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Building Back Better: An Ode to the Resilience of Pakistani Teachers on World Teachers Day 2022
Posted By Joti Ghani and Maham Afzal

Over the past few years, national transformations including a pandemic, several endemics, climate crises, the digital turn, political upheavals, and conflict have impacted the educational landscape in Pakistan in ways more drastic than one can imagine. Amidst all this, our teachers have not only been stalworth in their duties to educate the children of this country but exemplary in their efforts to do so. From learning and adapting to new technologies to educate during the COVID-19 pandemic to establishing makeshift schools in flood relief camps, educators in Pakistan have gone above and beyond their call of duty to address the nation’s education crisis. 

Idara-e-Taleem-o-Aagahi (ITA) has been deeply invested in research and programs for teachers all over Pakistan. Our data has not only focused on unveiling demographics of the teaching population but also on the responsibilities and challenges faced by them. A recent policy brief compiled by ITA for the National Education Policy 2021 shows that teachers in public and private schools are not only tasked with classroom activities including lesson planning and assessments but a host of other administrative and social tasks well beyond their professional ambit owing to the acute shortage of personnel in the sector. It is estimated that the current shortage of public-school teachers in Punjab alone is 100,000+ and current teachers have to bear the burden of this gap. 

Teachers are tasked with not only classroom management and learning but also administration, curriculum development, textbook reviews. Not only that they are often assigned to engage in election duties, census activities as well as education enrolment drives. Owing to these obligations, they are forced to remain absent from their classrooms. COVID-19 posed another challenge for our teachers amidst a cascade of domestic responsibilities, economic setbacks and above all a gargantuan health crisis. Our teachers displayed immense levels of flexibility, tenacity and self-sufficiency as they pivoted towards online and hybrid means of instruction. Fraught with obstacles and lack of resources and prior training, data narrates an inspiring tale of resilience. 87% teachers reported that they used WhatsApp and Telegram during lockdowns to cover learning gaps and losses faced by children during the pandemic. This organic, localized solution is a testament to the ingenuity and dedication Pakistani teachers represent in times of adversity.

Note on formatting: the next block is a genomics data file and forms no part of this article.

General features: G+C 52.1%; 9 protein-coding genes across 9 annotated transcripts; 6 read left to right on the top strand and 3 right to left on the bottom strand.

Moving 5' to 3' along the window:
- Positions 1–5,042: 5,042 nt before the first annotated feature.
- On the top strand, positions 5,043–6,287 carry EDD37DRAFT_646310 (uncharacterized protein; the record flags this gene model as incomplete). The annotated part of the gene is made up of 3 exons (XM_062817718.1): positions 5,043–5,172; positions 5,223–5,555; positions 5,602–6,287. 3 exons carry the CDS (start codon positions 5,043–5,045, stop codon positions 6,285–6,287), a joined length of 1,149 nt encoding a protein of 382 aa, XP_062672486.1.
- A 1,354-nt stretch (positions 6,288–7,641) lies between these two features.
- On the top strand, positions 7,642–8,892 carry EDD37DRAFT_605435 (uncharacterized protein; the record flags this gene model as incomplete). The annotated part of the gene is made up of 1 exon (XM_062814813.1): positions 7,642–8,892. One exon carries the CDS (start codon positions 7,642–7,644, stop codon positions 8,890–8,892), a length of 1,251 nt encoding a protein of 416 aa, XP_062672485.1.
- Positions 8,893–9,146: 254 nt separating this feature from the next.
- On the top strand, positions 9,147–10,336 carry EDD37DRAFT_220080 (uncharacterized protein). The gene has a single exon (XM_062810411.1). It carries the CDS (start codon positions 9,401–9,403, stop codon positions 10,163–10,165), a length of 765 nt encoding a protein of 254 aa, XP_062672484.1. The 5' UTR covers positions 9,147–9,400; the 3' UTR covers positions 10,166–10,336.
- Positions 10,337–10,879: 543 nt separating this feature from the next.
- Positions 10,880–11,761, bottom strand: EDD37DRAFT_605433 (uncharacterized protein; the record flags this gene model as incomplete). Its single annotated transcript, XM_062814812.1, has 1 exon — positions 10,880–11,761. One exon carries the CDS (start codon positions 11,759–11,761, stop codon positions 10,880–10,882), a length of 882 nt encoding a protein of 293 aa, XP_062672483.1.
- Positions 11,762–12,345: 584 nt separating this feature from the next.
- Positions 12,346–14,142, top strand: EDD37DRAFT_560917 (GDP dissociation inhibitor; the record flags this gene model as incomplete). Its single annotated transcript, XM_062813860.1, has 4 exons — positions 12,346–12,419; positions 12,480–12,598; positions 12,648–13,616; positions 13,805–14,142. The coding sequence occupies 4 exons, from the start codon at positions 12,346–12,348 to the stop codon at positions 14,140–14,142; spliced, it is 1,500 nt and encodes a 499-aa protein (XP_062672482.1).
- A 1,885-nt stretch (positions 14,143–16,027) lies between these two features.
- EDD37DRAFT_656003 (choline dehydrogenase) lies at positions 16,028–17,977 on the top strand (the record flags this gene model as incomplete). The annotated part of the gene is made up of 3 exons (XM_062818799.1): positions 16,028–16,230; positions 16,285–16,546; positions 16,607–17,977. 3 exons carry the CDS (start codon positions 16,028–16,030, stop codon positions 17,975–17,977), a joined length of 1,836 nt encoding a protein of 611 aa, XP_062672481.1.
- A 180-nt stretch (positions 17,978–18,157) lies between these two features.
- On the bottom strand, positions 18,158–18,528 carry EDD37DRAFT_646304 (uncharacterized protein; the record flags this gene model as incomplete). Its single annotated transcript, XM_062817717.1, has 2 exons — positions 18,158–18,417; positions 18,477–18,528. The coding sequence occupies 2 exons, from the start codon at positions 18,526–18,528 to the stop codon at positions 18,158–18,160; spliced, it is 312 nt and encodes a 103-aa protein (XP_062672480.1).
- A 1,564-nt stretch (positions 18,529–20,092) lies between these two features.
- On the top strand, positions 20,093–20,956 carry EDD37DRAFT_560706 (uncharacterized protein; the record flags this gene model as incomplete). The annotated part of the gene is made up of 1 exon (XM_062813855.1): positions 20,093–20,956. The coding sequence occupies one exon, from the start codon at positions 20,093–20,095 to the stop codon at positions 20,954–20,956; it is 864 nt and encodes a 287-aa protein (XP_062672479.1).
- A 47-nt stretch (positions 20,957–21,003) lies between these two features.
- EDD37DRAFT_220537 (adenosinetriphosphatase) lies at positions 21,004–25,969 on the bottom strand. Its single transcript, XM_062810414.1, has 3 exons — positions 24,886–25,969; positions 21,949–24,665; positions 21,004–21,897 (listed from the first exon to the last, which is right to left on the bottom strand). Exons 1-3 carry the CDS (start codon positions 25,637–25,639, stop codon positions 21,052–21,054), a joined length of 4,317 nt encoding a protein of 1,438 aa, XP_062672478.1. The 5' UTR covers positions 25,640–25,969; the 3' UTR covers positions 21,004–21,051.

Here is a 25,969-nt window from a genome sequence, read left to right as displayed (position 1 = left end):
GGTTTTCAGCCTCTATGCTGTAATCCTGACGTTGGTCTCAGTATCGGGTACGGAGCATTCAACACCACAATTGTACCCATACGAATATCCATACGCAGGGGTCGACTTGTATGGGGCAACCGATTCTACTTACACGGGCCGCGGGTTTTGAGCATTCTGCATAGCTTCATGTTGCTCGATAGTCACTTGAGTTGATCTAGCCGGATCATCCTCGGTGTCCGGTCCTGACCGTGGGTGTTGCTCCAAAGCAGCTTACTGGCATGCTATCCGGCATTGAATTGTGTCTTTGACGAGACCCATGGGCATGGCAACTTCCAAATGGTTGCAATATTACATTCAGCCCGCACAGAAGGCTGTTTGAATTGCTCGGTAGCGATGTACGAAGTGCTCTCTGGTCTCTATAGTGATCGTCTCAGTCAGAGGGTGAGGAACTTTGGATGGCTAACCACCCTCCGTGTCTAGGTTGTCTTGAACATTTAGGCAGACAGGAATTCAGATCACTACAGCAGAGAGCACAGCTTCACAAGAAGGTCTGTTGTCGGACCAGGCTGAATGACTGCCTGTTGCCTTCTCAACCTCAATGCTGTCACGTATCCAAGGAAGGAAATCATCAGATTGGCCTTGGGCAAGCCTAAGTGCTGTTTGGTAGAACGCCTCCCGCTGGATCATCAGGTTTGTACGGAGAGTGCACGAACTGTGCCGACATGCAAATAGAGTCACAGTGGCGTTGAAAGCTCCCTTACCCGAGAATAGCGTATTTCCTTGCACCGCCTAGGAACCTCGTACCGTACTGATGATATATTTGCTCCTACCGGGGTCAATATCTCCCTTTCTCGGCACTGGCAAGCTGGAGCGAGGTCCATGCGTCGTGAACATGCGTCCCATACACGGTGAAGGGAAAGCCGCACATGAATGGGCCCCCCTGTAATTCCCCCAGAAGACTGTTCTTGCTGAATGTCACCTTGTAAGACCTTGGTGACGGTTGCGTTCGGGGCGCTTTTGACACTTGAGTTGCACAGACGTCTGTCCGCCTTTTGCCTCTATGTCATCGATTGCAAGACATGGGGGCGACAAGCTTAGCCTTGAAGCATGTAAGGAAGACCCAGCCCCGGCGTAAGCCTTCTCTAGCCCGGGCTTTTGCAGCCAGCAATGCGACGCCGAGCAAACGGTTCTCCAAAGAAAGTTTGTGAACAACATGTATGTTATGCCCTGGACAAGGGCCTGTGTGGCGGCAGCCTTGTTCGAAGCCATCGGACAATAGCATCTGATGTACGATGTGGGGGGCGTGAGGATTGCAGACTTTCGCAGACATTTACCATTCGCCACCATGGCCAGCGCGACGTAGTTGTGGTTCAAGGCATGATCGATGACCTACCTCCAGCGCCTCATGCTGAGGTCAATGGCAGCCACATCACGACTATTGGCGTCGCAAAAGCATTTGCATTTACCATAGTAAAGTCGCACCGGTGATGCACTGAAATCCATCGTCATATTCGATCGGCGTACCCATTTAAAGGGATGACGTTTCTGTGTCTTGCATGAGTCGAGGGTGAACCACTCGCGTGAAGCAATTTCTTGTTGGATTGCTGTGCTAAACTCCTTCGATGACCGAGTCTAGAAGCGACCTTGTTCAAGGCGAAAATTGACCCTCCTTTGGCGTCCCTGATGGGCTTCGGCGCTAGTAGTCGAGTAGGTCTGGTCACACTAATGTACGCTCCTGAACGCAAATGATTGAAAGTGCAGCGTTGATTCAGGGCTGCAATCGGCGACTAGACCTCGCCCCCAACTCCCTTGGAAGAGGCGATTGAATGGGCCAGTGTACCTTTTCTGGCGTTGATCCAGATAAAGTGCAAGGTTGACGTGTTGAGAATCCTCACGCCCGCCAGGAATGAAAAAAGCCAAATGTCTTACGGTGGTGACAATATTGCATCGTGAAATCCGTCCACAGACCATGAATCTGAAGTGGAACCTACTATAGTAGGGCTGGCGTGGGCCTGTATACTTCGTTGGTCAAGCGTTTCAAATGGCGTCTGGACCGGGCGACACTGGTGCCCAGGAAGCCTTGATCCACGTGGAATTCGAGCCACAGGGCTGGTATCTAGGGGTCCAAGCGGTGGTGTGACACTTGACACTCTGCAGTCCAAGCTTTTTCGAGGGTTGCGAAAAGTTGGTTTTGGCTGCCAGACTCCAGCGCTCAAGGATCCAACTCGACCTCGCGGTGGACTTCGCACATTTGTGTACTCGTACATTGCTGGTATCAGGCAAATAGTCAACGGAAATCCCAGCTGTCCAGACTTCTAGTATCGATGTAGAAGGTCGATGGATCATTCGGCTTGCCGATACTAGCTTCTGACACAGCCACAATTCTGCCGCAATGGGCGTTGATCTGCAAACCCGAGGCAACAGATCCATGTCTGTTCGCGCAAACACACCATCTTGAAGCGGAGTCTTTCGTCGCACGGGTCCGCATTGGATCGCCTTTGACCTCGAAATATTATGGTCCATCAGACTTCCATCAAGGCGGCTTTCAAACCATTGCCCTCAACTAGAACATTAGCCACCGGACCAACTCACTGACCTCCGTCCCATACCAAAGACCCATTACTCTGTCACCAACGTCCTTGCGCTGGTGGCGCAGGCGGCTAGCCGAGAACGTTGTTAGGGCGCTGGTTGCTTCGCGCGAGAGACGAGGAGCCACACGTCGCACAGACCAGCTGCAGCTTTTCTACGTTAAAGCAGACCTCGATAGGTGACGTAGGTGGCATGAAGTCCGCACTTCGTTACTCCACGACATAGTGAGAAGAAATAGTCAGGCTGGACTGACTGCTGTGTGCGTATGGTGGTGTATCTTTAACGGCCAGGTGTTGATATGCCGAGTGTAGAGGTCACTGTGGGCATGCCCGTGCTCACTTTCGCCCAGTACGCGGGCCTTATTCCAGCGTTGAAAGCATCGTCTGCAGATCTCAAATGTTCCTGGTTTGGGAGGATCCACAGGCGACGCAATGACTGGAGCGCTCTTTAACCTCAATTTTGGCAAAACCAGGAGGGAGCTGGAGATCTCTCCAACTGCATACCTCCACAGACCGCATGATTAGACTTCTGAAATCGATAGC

This time again, with the floods causing damage to more than 2000 schools across Punjab and many more all over Pakistan, teachers have stepped up to ensure that the development and wellbeing of children is prioritized during emergencies. In Temporary Learning Centers (TLCs) set up by the government, the ITA team has seen teachers brightening up students’ days with play and learning, animating them through activity-based learning and alleviating them through building a supportive community in an otherwise harsh environment.

Time and again, our research, field visits, and data shows how important it is to not only appreciate the heroic efforts of our educators but also provide them with avenues for continuous improvement and learning. According to an ITA survey for the aforementioned policy brief, 75% of teachers said they should be provided with adequate life skills and emergency preparedness training to help serve their students better. If provided with structural support and policy reform, there is no stopping this cadre of motivated assets in education to ensure that every child in Pakistan learns better and builds better for future generations. 

pakistan flood emergency relief<

Pakistan Flood Emergency Relief

Disclaimer: The views expressed here are those of the authors and do not necessarily represent the views of ASER Pakistan.
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